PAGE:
“No wahala for this place. Na God dey guide us well well,” he responded in Pidgin English.
Expert warns of communicable diseases
But a Lagos based Public Health Physician, Dr. Joshua Olabiyi said the scavengers are risking their health. He warned of the likely outbreak of contagious diseases at refuse sites. He said people residing at and near such sites face increased risk of adverse health challenges, including certain types of lung cancers.
According to him, health symptoms such as fatigue, sleepiness, and headaches among those residing near waste sites have consistently been reported at different hospitals. He explained that the symptoms could be as a result of effects of direct toxicological action of chemicals present in waste sites.
He maintained that there was no doubt that the people that were directly exposed to air pollutants from the wastes would not suffer from one disease or the other. He said the odour and health dangers were right there with the workers, explaining that it was their psychological frame that made them believe that the dangers had been conquered with time.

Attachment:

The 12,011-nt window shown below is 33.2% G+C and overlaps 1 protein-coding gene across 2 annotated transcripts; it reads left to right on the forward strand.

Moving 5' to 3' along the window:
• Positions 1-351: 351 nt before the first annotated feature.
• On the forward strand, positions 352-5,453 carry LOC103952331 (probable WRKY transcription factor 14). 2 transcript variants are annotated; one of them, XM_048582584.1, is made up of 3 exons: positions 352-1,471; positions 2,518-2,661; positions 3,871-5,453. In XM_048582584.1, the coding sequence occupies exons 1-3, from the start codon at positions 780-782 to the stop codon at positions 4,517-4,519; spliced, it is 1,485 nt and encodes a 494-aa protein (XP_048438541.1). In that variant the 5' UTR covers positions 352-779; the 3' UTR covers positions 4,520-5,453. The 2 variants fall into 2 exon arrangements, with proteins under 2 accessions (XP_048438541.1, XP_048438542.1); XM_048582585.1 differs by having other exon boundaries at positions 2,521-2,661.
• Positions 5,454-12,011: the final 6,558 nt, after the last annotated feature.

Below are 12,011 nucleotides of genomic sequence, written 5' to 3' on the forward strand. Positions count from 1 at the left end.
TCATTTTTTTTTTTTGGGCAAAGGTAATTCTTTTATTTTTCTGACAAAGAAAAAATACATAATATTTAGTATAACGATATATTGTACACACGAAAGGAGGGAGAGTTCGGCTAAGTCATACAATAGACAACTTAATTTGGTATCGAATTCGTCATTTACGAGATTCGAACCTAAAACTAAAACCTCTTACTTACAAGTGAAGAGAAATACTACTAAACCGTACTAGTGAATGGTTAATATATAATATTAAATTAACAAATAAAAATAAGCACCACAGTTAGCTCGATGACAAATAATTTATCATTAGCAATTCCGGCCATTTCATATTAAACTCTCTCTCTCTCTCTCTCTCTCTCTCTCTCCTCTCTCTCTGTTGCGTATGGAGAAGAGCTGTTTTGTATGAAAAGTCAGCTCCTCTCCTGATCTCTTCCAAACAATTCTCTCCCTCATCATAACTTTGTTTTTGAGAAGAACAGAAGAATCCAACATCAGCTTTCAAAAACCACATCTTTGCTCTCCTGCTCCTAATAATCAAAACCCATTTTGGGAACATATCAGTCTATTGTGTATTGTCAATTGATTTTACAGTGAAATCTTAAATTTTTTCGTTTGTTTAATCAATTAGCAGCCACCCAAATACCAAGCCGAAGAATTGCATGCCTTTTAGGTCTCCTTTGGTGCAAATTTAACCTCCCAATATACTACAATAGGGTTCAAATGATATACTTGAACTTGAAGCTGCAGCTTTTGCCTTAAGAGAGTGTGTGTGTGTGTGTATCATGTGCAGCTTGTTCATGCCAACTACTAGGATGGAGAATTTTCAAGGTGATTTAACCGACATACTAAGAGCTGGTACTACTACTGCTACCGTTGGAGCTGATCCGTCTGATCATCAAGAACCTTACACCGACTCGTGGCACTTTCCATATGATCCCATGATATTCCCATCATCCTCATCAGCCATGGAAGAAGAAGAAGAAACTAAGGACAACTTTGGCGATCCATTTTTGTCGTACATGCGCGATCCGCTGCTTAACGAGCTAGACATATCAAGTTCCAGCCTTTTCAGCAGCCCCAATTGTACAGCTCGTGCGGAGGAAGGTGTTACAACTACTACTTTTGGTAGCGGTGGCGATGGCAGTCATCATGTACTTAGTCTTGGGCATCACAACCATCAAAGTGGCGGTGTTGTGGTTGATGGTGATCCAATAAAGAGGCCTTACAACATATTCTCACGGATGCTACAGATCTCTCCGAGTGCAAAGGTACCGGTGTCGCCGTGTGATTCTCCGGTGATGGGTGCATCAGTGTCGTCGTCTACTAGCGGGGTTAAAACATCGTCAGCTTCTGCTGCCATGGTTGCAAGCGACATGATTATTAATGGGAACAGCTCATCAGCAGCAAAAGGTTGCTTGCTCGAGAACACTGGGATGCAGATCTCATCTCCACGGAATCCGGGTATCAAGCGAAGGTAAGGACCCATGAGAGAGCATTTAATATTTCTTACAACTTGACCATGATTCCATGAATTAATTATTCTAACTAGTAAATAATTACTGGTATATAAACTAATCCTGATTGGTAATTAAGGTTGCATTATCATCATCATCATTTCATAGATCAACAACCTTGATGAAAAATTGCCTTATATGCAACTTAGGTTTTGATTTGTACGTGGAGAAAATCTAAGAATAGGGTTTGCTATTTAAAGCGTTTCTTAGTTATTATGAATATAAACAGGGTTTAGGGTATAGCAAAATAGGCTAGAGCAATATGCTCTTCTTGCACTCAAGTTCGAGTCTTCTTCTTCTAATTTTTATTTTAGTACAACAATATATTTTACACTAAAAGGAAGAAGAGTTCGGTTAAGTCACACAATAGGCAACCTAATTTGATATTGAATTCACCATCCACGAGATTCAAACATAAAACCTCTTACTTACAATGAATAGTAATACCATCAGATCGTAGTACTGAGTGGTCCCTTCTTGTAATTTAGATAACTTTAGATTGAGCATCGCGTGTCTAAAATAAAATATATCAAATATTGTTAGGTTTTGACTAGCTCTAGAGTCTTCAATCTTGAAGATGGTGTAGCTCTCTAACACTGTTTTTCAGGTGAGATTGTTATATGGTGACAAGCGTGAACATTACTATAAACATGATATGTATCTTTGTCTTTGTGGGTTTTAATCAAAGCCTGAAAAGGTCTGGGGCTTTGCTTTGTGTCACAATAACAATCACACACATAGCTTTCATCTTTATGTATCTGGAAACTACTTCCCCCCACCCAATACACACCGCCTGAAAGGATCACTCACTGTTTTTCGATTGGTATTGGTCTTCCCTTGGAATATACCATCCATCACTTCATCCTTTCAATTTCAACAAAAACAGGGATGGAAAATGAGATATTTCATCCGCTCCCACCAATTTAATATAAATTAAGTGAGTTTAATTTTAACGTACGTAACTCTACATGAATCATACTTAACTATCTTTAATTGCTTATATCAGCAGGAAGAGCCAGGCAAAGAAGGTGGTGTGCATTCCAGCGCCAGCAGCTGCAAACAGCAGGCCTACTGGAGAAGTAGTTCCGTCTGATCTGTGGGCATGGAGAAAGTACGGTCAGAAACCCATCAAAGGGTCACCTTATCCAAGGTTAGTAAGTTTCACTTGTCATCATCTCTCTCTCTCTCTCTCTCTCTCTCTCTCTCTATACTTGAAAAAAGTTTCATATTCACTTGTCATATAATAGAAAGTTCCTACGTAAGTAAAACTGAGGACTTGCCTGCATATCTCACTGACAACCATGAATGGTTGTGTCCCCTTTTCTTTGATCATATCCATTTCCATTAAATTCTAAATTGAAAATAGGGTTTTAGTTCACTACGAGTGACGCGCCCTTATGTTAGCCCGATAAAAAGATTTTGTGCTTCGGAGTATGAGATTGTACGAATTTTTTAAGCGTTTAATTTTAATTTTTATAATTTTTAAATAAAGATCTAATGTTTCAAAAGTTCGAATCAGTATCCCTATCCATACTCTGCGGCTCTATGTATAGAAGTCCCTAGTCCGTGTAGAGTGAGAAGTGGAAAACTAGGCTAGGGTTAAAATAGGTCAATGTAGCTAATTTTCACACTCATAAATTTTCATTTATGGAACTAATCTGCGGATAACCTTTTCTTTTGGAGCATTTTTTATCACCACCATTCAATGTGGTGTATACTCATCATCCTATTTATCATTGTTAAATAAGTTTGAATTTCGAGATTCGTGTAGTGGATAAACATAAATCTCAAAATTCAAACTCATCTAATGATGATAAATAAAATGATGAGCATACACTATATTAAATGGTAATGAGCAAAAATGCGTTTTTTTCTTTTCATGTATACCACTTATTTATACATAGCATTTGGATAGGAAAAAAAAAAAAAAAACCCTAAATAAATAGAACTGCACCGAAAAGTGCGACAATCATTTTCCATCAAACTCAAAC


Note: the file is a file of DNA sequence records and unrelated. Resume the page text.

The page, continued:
“Even if those living near the site have little to worry about, the workers who also sleep there are endangered. There have been several studies and reports which link living near waste sites to respiratory diseases caused by breathing in microorganisms and aerosols, but those who live there can suffer different infections, including cholera,” Olabiyi said.